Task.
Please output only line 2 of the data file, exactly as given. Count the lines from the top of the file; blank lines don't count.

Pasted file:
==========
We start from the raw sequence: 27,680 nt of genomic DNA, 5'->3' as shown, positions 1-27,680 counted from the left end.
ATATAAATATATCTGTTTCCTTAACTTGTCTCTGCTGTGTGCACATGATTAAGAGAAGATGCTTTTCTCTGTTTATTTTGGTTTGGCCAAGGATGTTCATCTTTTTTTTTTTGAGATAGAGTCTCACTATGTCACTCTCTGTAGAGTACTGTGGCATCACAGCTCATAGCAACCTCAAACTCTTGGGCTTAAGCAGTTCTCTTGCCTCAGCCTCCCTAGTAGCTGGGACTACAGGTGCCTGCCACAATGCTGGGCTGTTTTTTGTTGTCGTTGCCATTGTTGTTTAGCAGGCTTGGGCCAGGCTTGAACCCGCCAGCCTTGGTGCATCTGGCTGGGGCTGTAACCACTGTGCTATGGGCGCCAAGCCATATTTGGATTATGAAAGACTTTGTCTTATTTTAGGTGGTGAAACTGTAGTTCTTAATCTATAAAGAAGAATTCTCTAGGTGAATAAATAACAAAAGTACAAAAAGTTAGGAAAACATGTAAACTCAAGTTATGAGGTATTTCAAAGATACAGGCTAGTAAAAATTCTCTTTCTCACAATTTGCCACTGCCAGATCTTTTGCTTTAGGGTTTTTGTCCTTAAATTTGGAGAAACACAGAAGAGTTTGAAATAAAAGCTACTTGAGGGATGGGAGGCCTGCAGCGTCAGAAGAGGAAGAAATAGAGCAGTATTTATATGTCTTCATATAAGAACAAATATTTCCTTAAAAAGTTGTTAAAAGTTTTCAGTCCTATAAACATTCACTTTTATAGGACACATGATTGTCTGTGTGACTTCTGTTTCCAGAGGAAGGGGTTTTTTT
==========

ATATAAATATATCTGTTTCCTTAACTTGTCTCTGCTGTGTGCACATGATTAAGAGAAGATGCTTTTCTCTGTTTATTTTGGTTTGGCCAAGGATGTTCATCTTTTTTTTTTTGAGATAGAGTCTCACTATGTCACTCTCTGTAGAGTACTGTGGCATCACAGCTCATAGCAACCTCAAACTCTTGGGCTTAAGCAGTTCTCTTGCCTCAGCCTCCCTAGTAGCTGGGACTACAGGTGCCTGCCACAATGCTGGGCTGTTTTTTGTTGTCGTTGCCATTGTTGTTTAGCAGGCTTGGGCCAGGCTTGAACCCGCCAGCCTTGGTGCATCTGGCTGGGGCTGTAACCACTGTGCTATGGGCGCCAAGCCATATTTGGATTATGAAAGACTTTGTCTTATTTTAGGTGGTGAAACTGTAGTTCTTAATCTATAAAGAAGAATTCTCTAGGTGAATAAATAACAAAAGTACAAAAAGTTAGGAAAACATGTAAACTCAAGTTATGAGGTATTTCAAAGATACAGGCTAGTAAAAATTCTCTTTCTCACAATTTGCCACTGCCAGATCTTTTGCTTTAGGGTTTTTGTCCTTAAATTTGGAGAAACACAGAAGAGTTTGAAATAAAAGCTACTTGAGGGATGGGAGGCCTGCAGCGTCAGAAGAGGAAGAAATAGAGCAGTATTTATATGTCTTCATATAAGAACAAATATTTCCTTAAAAAGTTGTTAAAAGTTTTCAGTCCTATAAACATTCACTTTTATAGGACACATGATTGTCTGTGTGACTTCTGTTTCCAGAGGAAGGGGTTTTTTT